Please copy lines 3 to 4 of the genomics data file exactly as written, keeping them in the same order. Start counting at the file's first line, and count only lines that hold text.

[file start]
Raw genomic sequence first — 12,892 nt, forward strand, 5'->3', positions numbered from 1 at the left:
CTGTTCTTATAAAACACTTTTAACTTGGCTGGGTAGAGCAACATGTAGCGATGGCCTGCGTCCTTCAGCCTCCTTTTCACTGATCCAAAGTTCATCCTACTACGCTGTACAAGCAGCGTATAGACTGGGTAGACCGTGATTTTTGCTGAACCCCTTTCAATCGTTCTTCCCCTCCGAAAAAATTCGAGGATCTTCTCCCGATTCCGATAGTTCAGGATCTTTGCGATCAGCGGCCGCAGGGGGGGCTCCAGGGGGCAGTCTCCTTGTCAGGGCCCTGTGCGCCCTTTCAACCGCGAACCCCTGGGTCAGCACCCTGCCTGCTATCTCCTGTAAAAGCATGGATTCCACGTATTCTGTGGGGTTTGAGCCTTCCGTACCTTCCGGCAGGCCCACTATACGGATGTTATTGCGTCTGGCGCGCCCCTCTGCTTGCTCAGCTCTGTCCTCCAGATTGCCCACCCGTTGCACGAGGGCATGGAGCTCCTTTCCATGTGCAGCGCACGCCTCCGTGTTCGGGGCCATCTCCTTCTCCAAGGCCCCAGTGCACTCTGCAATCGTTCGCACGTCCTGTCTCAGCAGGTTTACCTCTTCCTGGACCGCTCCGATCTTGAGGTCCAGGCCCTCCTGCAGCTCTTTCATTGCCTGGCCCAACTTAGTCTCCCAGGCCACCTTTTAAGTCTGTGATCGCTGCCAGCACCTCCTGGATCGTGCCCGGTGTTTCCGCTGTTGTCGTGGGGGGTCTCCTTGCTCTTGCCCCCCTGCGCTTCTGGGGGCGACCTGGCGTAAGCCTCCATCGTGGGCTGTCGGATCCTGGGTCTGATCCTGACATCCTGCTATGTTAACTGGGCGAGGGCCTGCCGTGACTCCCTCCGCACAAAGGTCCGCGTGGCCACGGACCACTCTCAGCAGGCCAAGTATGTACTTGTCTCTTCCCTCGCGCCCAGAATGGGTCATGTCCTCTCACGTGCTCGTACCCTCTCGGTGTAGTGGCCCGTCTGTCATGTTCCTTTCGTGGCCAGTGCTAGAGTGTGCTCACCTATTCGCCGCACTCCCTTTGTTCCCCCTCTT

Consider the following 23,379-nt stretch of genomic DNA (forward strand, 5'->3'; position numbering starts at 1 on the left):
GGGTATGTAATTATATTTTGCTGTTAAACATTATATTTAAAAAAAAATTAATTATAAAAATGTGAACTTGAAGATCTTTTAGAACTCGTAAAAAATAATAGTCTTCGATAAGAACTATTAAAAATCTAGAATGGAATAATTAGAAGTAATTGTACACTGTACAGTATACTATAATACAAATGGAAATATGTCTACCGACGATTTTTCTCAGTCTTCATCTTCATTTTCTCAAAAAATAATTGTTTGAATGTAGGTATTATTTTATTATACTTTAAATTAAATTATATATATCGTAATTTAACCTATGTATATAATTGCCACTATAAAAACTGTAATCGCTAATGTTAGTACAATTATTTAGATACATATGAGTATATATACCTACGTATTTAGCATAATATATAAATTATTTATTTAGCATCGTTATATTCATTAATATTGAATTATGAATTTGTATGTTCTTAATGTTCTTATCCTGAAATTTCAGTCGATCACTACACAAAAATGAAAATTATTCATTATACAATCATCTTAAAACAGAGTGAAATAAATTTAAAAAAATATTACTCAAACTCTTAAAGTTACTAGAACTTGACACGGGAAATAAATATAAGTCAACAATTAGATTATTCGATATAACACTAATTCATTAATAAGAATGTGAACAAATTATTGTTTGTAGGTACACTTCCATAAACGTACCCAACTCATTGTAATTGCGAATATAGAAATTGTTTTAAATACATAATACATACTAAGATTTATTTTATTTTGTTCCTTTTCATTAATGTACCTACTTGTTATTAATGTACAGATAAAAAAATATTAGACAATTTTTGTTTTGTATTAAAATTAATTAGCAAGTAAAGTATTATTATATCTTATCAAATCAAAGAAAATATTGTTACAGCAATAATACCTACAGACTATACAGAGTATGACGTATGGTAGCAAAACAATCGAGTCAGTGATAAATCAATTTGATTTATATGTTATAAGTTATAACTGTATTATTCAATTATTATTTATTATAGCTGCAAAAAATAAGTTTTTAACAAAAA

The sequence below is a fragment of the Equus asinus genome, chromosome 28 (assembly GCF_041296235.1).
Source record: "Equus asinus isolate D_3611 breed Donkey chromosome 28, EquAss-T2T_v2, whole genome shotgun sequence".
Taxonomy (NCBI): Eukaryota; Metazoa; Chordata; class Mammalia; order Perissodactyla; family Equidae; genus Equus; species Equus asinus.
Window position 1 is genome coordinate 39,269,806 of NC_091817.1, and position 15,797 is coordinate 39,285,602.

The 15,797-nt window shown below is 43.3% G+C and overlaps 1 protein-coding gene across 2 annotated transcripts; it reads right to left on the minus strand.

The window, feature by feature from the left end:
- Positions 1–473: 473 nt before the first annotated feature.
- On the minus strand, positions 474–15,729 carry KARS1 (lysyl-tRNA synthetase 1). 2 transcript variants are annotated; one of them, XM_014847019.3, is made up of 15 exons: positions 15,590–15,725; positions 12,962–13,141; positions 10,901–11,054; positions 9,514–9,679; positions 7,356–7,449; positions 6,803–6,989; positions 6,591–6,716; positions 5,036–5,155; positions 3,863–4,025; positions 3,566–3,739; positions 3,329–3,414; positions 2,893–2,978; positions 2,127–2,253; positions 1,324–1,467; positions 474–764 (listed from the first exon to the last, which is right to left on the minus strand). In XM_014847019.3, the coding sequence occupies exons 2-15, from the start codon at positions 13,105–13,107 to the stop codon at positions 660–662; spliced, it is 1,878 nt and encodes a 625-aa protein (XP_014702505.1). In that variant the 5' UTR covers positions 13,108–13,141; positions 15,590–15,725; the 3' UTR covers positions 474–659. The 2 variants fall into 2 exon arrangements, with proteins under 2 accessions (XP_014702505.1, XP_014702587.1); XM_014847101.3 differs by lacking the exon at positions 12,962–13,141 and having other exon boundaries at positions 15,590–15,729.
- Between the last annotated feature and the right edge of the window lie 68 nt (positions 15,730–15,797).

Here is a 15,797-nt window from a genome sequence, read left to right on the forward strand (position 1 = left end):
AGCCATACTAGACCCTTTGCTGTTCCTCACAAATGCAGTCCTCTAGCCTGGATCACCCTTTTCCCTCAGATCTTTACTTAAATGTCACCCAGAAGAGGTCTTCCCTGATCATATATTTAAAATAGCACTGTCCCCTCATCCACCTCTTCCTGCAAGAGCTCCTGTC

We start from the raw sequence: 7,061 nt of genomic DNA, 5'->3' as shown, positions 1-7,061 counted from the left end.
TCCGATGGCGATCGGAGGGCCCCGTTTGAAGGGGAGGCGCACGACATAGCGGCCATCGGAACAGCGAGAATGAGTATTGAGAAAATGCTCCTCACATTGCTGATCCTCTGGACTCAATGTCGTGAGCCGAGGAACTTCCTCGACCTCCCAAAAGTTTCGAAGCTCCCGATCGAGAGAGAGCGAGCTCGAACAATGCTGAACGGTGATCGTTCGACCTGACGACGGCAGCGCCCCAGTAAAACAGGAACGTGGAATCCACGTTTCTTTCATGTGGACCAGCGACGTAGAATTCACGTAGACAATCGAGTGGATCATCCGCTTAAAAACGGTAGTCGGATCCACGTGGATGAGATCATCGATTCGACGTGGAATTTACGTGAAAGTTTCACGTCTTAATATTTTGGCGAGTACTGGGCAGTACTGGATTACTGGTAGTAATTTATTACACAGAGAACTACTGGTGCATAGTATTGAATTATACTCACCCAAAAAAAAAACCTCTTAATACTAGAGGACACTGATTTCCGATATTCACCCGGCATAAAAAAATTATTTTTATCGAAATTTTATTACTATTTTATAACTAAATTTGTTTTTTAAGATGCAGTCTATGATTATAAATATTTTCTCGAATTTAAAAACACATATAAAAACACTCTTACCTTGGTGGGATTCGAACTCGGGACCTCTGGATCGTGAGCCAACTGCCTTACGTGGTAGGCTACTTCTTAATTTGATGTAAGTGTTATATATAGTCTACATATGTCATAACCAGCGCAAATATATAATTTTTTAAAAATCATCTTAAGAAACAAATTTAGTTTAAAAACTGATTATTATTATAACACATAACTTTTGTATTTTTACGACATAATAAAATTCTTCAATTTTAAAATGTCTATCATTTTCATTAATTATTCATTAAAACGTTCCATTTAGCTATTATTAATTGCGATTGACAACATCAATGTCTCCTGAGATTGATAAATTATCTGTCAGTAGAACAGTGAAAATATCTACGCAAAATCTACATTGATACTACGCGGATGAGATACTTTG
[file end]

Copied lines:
Consider the following 23,379-nt stretch of genomic DNA (forward strand, 5'->3'; position numbering starts at 1 on the left):
GGGTATGTAATTATATTTTGCTGTTAAACATTATATTTAAAAAAAAATTAATTATAAAAATGTGAACTTGAAGATCTTTTAGAACTCGTAAAAAATAATAGTCTTCGATAAGAACTATTAAAAATCTAGAATGGAATAATTAGAAGTAATTGTACACTGTACAGTATACTATAATACAAATGGAAATATGTCTACCGACGATTTTTCTCAGTCTTCATCTTCATTTTCTCAAAAAATAATTGTTTGAATGTAGGTATTATTTTATTATACTTTAAATTAAATTATATATATCGTAATTTAACCTATGTATATAATTGCCACTATAAAAACTGTAATCGCTAATGTTAGTACAATTATTTAGATACATATGAGTATATATACCTACGTATTTAGCATAATATATAAATTATTTATTTAGCATCGTTATATTCATTAATATTGAATTATGAATTTGTATGTTCTTAATGTTCTTATCCTGAAATTTCAGTCGATCACTACACAAAAATGAAAATTATTCATTATACAATCATCTTAAAACAGAGTGAAATAAATTTAAAAAAATATTACTCAAACTCTTAAAGTTACTAGAACTTGACACGGGAAATAAATATAAGTCAACAATTAGATTATTCGATATAACACTAATTCATTAATAAGAATGTGAACAAATTATTGTTTGTAGGTACACTTCCATAAACGTACCCAACTCATTGTAATTGCGAATATAGAAATTGTTTTAAATACATAATACATACTAAGATTTATTTTATTTTGTTCCTTTTCATTAATGTACCTACTTGTTATTAATGTACAGATAAAAAAATATTAGACAATTTTTGTTTTGTATTAAAATTAATTAGCAAGTAAAGTATTATTATATCTTATCAAATCAAAGAAAATATTGTTACAGCAATAATACCTACAGACTATACAGAGTATGACGTATGGTAGCAAAACAATCGAGTCAGTGATAAATCAATTTGATTTATATGTTATAAGTTATAACTGTATTATTCAATTATTATTTATTATAGCTGCAAAAAATAAGTTTTTAACAAAAA